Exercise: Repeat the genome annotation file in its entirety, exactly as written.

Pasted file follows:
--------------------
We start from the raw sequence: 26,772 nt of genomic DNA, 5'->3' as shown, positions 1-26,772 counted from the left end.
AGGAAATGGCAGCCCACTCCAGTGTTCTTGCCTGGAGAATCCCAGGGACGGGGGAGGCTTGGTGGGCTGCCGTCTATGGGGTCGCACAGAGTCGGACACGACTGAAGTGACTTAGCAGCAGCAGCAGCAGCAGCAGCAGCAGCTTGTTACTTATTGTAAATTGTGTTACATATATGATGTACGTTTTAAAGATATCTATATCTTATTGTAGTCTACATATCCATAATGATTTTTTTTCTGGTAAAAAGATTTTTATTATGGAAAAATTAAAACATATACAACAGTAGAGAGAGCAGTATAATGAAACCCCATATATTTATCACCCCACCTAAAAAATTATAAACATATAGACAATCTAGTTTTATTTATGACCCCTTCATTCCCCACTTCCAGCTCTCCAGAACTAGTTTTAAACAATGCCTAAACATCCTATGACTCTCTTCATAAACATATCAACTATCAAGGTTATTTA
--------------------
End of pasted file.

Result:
We start from the raw sequence: 26,772 nt of genomic DNA, 5'->3' as shown, positions 1-26,772 counted from the left end.
AGGAAATGGCAGCCCACTCCAGTGTTCTTGCCTGGAGAATCCCAGGGACGGGGGAGGCTTGGTGGGCTGCCGTCTATGGGGTCGCACAGAGTCGGACACGACTGAAGTGACTTAGCAGCAGCAGCAGCAGCAGCAGCAGCAGCTTGTTACTTATTGTAAATTGTGTTACATATATGATGTACGTTTTAAAGATATCTATATCTTATTGTAGTCTACATATCCATAATGATTTTTTTTCTGGTAAAAAGATTTTTATTATGGAAAAATTAAAACATATACAACAGTAGAGAGAGCAGTATAATGAAACCCCATATATTTATCACCCCACCTAAAAAATTATAAACATATAGACAATCTAGTTTTATTTATGACCCCTTCATTCCCCACTTCCAGCTCTCCAGAACTAGTTTTAAACAATGCCTAAACATCCTATGACTCTCTTCATAAACATATCAACTATCAAGGTTATTTA